Structural Task Force

SARS-CoV-2 - The Coronavirus

The coronavirus SARS-CoV-2 consists of molecules, which make up the virus hull, the protruding spikes, which allow it to infect a host cell and the RNA genome inside - blueprints for more protein molecules which, once a human cell is infected, hijack the host cell to produce new copies of the virus. If you would like to know how this works in more detail, you can find an animated viral life cycle here along with explanations.
Coronavirus SARS-CoV-2 geschlossene, wissenschaftliche Illustration von Thomas Splettstoesser,
If we understand these molecules, we cannot only learn how the virus works, but may also find a cure. Antibodies (produced from vaccines) and small molecules (drugs) both bind to these protein macromolecules like keys to a lock and can deactivate them.

The Coronavirus Structural Task Force evaluates the protein structures from Coronavirus, improves them by pushing the structural biology methods to their limit and puts these structures into context for drug developers and other scientists.

TL;DR? Watch this video:
Elektronenmikroskopische Aufnahme von SARS-CoV-2, dem Erreger von COVID-19. Diese Viren wurden aus einem Patienten isoliert.
This transmission electron microscope image shows SARS-CoV-2, the virus that causes COVID-19, isolated from a patient. Image captured and colorized at NIAID's Rocky Mountain Laboratories (RML) in Hamilton, Montana. Credit: NIH-NIAID.
More about the Coronavirus Structural Taskforce in the media

Latest Posts

April 1, 2021
Vaccination Safety Management

Introduction: Vaccination is a great means of achieving public protection against diseases. The main goal of any vaccine manufacturer is to produce a vaccine that will be safe and effective in preventing the target disease. Before any vaccine is rolled out for mass vaccination or campaign, it must have met the required rigorous scientific and […]

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February 22, 2021
Opinion: Press release about "Coronavirus Origin Study" by Prof. Wiesendanger and Hamburg University

“The coronavirus has led to a worldwide crisis for over a year. In a new study, nanoscientist Prof. Dr. Roland Wiesendanger illuminates the origins of the virus. His findings conclude there are a number of quality sources indicating a laboratory accident at the Wuhan Institute of Virology as the cause of the current pandemic.” This […]

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February 22, 2021
How SARS-CoV-2 (Coronavirus) mRNA-based Vaccines Work

In this blogpost Joshua explains how we are immune with Covid-19 vaccine.

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December 24, 2020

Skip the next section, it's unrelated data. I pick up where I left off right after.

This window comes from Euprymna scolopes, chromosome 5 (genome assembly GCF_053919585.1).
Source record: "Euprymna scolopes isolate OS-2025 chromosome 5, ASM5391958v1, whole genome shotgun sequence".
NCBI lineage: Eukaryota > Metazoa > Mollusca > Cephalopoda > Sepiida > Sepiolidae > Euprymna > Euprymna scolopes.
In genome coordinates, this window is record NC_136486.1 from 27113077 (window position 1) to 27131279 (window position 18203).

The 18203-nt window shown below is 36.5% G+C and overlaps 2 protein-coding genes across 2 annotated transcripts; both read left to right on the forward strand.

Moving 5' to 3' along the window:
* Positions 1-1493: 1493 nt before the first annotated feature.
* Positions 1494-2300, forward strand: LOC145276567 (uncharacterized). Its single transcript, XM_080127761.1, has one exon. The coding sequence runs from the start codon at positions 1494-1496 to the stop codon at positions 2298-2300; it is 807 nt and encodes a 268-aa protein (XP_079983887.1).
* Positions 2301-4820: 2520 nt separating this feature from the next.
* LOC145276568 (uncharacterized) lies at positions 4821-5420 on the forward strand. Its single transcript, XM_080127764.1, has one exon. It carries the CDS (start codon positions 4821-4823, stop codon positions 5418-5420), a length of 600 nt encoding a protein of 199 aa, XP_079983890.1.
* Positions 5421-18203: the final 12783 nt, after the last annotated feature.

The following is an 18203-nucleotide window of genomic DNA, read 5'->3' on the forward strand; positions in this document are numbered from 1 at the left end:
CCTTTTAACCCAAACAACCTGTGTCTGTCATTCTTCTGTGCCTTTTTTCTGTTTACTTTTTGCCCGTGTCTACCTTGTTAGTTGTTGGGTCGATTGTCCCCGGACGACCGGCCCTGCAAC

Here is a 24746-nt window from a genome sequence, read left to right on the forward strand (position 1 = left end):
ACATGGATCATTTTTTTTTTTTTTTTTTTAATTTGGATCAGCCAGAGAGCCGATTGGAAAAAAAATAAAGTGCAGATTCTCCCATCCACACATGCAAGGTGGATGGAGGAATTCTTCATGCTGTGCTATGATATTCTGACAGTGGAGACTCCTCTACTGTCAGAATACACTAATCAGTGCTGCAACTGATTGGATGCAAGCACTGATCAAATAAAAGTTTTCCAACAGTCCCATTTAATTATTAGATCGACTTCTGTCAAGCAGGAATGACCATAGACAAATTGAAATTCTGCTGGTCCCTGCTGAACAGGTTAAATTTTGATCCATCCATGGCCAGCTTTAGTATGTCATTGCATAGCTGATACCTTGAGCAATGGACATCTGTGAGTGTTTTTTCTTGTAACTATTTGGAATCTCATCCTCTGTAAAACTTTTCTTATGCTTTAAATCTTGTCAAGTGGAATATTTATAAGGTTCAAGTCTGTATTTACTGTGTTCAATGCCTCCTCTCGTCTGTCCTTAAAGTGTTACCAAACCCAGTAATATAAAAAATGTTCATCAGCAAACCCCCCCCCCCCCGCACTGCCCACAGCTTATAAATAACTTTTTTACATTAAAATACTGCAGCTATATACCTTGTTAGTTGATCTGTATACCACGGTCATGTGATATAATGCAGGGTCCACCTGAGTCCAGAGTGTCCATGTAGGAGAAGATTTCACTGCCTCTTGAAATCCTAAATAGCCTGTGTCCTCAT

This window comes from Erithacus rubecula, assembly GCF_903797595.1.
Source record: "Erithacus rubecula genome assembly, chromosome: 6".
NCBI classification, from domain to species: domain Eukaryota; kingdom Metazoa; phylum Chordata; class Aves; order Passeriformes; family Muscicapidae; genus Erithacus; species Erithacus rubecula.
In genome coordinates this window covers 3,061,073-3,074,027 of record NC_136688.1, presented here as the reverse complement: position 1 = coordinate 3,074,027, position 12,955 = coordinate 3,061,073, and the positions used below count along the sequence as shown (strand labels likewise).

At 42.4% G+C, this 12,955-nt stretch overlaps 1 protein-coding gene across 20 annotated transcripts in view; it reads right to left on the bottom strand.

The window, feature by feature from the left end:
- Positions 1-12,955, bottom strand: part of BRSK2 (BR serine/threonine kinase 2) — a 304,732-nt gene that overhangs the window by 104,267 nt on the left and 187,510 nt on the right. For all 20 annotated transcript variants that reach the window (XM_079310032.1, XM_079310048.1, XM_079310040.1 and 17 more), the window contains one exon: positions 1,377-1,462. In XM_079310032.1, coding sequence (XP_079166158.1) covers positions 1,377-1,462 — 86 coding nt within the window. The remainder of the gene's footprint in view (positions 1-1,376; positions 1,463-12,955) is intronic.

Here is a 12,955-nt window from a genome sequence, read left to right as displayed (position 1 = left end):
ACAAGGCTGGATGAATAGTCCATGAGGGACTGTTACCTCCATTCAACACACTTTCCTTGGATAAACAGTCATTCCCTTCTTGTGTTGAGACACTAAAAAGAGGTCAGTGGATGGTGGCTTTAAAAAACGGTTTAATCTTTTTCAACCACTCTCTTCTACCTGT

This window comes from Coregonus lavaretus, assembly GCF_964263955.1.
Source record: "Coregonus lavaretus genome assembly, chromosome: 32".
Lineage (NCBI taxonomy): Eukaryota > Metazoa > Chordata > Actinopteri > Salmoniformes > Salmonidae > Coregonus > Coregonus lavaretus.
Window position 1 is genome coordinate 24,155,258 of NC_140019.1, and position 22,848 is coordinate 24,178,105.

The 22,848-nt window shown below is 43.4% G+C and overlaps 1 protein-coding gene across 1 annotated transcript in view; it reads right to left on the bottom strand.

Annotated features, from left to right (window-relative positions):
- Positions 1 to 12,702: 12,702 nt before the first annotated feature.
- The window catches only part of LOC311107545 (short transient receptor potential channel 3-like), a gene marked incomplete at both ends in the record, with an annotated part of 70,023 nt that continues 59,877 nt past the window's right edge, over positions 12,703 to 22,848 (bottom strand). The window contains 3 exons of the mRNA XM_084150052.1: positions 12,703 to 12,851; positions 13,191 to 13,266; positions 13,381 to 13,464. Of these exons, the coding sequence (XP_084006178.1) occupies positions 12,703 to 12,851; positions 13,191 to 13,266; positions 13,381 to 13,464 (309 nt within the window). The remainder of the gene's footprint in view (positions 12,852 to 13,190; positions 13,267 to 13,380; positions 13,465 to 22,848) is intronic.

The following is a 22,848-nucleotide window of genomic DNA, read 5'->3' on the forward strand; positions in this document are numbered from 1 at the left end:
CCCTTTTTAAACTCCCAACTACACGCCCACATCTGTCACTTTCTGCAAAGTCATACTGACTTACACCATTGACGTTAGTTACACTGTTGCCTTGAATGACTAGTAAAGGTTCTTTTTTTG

SARS-CoV-2 Entry Animation from Iwasa Group – a little Christmas Present to the Scientific Community

See how the virus binds to a host cell and manages to insert its RNA on a molecular level! Merry Christmas from the Iwasa Lab and the Coronavirus Structural Task Force!

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December 23, 2020
The new mutation of SARS-CoV-2

The new strain of Coronavirus - what do we know?

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December 22, 2020
How do we know that Viruses exist?

If you want to know how exactly science found out about the existence of viruses, this post is for you!

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December 10, 2020
How reliable is the Pfizer-BioNTech claim that their vaccine is 90 percent effective?

On Nov 9th, 2020 Pfizer issued a press release stating their conclusion that the COVID-19 vaccine they developed with BioNTech appeared to be 90% effective. While their test contained over 43,000 volunteers they had only detected 94 cases of COVID-19. How confident can you be with only 94 cases? I decided to explore this matter […]

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November 9, 2020
What does the Pfizer press release really mean?

A press release came out today from Pfizer and Binotech with a very exciting announcement, but what does it say? Andrea shares her insights.

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September 1, 2020
Exoribonuclease: Making the most when mistakes are made

Exoribonuclease is a domain of nsp14 responsible for chopping out nucleotides incorrectly added by RdRp. This enzyme allows the large 29.9 kb genome of SARS-CoV-2 and remains a worthwhile target for drugs to fight this virus.

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August 20, 2020
Rage Against the Machine with Remdesivir

RNA Polymerase is central to virus replication, and Remdesivir stops it. How? Learn here!

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Coronavirus Structural Taskforce
Universität Hamburg
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